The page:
I was watching the glorious Charlton Heston/Yul Brynner Hollywood cheesefest The Ten Commandments the other night - my holiday tradition, along with the dyeing of eggs. We used to watch it almost every Easter when I was a kid. Not sure why the annual telecast was bumped forward one night, but nothing stays the same, does it? When I was ten I think I was overcome by Brynner's and Heston's hotness and decided that Easter to read The Bible. I made it all the way through the first three or four books and then got really bored with all the begats and the extremely misogynistic portrayal of women. So let it be written.
Watching the movie the other night I was struck by two things. First, the only thing missing were song and dance numbers. The whole movie is so saturated in color, at least in the Egyptian sequences, which are of course, the best part, and all the acting is so completely over-the-top that a break for a musical number with Gene Kelly and Donald O'Connor wouldn't have seemed out of place. It's impossible not to smile when Nefretiri/Anne Baxter intones, "Moses, Moses, Moses!" Brynner, of course, steals the entire movie and when the camera fades out on him for the last time, all the fun is gone, despite the still-to-come big fifties state-of-the-art parting of the Red Sea special effect. Brynner is bigger-than-life as he is with all of his performances, but somehow in just the right way. The movie tries in vain to keep up with him. He made such an impact on me in this film that when I visited Egypt, no matter where we saw a statue or depiction of Ramses, I always pictured him.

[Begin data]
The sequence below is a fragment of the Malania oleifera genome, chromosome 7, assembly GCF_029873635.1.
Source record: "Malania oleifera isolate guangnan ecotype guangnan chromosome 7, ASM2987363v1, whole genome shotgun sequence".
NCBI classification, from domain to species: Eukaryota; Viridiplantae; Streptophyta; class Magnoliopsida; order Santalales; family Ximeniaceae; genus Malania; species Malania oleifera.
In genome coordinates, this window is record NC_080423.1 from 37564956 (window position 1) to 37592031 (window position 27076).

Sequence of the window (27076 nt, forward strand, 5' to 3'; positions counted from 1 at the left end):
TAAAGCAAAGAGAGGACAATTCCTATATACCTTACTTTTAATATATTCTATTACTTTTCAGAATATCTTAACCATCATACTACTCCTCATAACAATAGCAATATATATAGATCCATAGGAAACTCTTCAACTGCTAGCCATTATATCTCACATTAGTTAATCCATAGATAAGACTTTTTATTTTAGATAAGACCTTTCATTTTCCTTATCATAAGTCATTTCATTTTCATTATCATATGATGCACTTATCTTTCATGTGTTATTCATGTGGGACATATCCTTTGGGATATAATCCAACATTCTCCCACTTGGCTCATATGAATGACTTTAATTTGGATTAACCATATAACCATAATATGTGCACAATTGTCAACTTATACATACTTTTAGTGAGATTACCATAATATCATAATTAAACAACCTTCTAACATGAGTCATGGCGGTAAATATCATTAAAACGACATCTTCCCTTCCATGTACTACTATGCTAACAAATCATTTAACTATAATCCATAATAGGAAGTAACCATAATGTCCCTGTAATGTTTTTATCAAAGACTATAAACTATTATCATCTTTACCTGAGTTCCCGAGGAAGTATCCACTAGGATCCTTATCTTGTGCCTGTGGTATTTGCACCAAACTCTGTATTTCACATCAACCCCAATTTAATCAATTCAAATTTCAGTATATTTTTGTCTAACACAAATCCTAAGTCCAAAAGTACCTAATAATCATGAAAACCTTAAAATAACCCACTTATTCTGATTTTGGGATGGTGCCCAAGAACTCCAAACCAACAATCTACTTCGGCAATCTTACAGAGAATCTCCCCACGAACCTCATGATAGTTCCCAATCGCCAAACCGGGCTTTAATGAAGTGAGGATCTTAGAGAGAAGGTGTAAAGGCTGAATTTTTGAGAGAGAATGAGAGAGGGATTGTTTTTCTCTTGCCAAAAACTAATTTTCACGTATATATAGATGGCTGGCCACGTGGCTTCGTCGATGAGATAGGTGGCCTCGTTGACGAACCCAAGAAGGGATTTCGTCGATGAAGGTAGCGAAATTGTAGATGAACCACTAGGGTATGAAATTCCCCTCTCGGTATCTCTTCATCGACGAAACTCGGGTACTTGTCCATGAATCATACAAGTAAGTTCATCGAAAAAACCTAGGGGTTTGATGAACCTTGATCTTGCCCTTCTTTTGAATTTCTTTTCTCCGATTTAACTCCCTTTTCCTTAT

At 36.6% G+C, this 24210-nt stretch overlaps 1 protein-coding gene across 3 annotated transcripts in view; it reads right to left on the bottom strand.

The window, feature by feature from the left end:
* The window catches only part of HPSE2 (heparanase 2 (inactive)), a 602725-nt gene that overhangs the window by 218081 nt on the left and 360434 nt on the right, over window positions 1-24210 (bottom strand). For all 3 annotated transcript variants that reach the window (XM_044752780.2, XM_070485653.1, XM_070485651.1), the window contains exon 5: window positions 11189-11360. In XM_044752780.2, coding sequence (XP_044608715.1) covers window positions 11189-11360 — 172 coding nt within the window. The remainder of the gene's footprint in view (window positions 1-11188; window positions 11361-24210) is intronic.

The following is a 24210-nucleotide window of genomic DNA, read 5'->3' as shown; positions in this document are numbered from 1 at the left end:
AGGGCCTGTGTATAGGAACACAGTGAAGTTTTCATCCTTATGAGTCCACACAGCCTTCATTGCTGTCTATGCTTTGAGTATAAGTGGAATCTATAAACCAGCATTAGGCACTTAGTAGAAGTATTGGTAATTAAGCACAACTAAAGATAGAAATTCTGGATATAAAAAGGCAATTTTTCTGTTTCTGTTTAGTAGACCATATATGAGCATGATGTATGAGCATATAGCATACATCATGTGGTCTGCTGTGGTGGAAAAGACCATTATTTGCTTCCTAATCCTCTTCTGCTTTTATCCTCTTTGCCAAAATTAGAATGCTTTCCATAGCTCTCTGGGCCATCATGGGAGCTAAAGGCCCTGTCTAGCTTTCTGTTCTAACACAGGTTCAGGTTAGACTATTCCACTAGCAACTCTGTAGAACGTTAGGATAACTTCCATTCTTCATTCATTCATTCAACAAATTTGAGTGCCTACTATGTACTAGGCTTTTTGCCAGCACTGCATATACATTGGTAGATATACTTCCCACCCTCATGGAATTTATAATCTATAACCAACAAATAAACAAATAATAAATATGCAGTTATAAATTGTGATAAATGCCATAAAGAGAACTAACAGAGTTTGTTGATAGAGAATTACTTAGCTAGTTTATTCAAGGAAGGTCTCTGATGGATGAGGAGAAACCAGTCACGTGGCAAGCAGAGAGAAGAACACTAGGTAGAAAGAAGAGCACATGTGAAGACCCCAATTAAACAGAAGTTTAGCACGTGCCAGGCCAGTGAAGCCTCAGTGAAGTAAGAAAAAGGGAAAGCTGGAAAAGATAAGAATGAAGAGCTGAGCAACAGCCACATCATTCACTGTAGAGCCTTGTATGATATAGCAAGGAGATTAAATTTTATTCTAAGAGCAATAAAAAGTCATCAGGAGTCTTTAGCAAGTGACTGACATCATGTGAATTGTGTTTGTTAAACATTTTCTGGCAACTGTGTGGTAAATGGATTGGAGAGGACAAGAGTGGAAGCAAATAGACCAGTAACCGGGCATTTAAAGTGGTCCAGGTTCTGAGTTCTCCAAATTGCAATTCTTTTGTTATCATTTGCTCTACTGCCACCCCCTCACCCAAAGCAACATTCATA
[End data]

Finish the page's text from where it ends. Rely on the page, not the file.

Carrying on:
The other thing that really struck me was a scene about halfway through the epic, where Moses has been cast out of Egypt and has settled down for a little domestic bliss with Sephora, played by Yvonne DeCarlo of Lily Munster fame. They are looking at Mt Sinai ("it's only a model!") and he asks the crucial question:
Moses: Does your god live on this mountain?
Sephora: Sinai is His high place, His temple.
Moses: If this god is God, he would live on every mountain, in every valley. He would not be the god of Ishmael or Israel alone, but of all men. It is said he created all men in his image. He would dwell in every heart, every mind, every soul.
Sephora: I do not know about such things, but I know that the mountain trembles when God is there, and the earth trembles, and the clouds are red with fire.
O.K., game over. You lost me. Moses/Heston asked a completely profound question, one that I ponder frequently, and was blown off by an "I drank the Kool-aid" speech of "I don't know, I just believe." Cue the music and bring in the Busby Berkeley dancers.
I know that I have to view the film in the context of when it was made, but I think it's interesting that a movie that is shown every year, possibly watched by some for its religious content, would have such a nugget of a philosophical question embedded, however deeply, under all the other layers of schmaltz, pageantry, melodrama and Technicolor.
This exact question posed by Heston's character is what gets to the heart of my problems with organized religion. Why every sect thinks theirs is the only "right" way is just darn crazy to me. Anyone who has done just the tiniest bit of reading of other cultures' creation and other mythologies has to realize that all humans tell the same stories. Each sect might give the heroes and heroines different names and back stories, but the essential lessons are the same. So what is the problem? Why can't we get past this "my way or the highway" attitude about religion? So let it be done.